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Firstclass exception type representation

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Paul "LeoNerd" Evans
July 7, 2020 16:16
Firstclass exception type representation
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TL;DR - I would like a real representation of "exception" types

As part of my ongoing thoughts about a core try/catch syntax, I have
been thinking more about the plain string exceptions that core perl
throws. It continues to feel weird when designing a nice try/catch with
typed dispsatch, that all core exceptions are only plain strings.

It would be nice, for the purposes of typed catch, if we could somehow
distinguish different types of core-thrown exception, so as not to have
to have such ugly string matching as

  try { $maybeobj->do_thing }
  catch ($e) {
    return if $e =~ m/^Can't call method \"do_thing\" on an undefined
  value /;

With some native type attached to these exceptions we could do other
fun things like asking the file/line/package/etc.. of where they were
thrown from too.

As usual with these design cases we can often start by looking at CPAN
for inspiration, but as usual all of CPAN necessarily comes upon the
limitation of what is *currently* possible in Perl. They all fall short
here, because any of the exception type systems on CPAN by necessity
have to be implemented as some sort of blessed object, and thus

  ref $@

becomes true; whereas this has always been false for a core-thrown
stringy exception type. I feel that if we want to have better
information around exceptions in core perl we need to be careful not to
break the vast amount of existing code which is expecting this
condition to hold.

As part of the 5.33 series we bumped the bit representation of SV types
in order to allocate some more. We went from 15 possible with 14 used,
up to 31 possible - so we now have plenty of free ones. I would
therefore like to suggest we allocate a new one, for now codenamed EV,
to contain a native "error value".

In terms of interface to interact with it, there are a lot of
questions. A lot of what follows is now just some random top-of-my-head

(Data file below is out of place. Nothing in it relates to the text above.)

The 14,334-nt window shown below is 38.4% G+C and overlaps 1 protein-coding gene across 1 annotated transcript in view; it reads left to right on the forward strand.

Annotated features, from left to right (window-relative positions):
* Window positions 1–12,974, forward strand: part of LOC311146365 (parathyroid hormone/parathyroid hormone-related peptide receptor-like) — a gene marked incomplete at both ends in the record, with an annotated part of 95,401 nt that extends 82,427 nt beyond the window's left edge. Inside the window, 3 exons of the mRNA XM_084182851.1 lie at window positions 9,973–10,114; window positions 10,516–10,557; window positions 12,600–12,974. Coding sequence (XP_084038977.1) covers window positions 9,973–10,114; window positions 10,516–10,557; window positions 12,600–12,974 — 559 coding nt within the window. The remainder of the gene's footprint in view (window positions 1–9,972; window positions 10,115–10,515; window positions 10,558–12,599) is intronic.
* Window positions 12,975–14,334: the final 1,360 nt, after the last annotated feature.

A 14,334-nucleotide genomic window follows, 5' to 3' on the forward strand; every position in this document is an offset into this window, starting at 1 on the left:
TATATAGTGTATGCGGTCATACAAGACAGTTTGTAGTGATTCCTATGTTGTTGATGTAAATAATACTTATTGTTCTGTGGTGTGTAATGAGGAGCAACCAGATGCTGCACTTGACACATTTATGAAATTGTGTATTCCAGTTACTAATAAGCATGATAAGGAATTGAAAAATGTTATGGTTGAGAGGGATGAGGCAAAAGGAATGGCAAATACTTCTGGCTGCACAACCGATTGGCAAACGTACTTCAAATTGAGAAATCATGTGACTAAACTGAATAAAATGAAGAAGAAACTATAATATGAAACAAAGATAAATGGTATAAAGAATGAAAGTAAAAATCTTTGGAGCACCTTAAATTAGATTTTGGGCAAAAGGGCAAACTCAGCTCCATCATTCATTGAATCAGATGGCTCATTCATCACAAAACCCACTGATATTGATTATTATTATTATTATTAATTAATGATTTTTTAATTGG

ideas; I'm quite sure they won't be the final form of whatever idea
this turns into, but serves just as a starting point for further

 *) Does it act like an object, with accessor methods?

    try { ... }
    catch ($e) {
      return if $e->type eq "invocant::undef";
      warn sprintf "Caught an exception of type %s in file %s line
        $e->type, $e->file, $e->line;
      warn $e->message;

    Any code not aware that these are objects with some methods, and
    instead just sees them as plain unblessed strings in the
    "traditional perl" sense of them, would continue to get plain
    message strings out of them.

    unless( eval { ...; 1 } ) {
      warn "Oopsie, it failed $@";   # normal stringification

 *) If it does so, there is much scope for one day trying to define
    some more specific fields to store more information about certain
    kinds of exception:

    try { ... }
    catch ($e) {
      return if $e->type eq "invocant::undef" and $e->methodname eq

 *) What do `ref` or `reftype` make of these new things? For the best
    combination of back-compat + usefulness I can first think that

      ref($e) eq undef;       # looks like a string
      reftype($e) eq "ERROR"; # but reftype knows different

 *) What does the newly-added `isa` operator think of them?

    As they are not blessed refs into some package, I would suggest
    they can never be `isa` anything.

 *) What does my proposed `catch TYPE` syntax think of them?

    I would suggest a third kind of `catch` syntax that can see them:

    try { ... }
    catch ($e errtype invocant::undef) {
      return if $e->methodname eq "do_thing";

 *) How can modules throw these things?

    Currently most code that wants to throw a plain string exception
    does so either with `die` or `croak`. There's relatively little use
    of a toplevel function called `throw`, even around existing
    exception code, so it suggests we could add a new `throw` which can
    create one of these, perhaps annotated with other information.

    sub f {
      throw "It is not Tuesday today", type => "runtime::not_tuesday;

This idea is cross-posted to github at

Paul "LeoNerd" Evans      |  |

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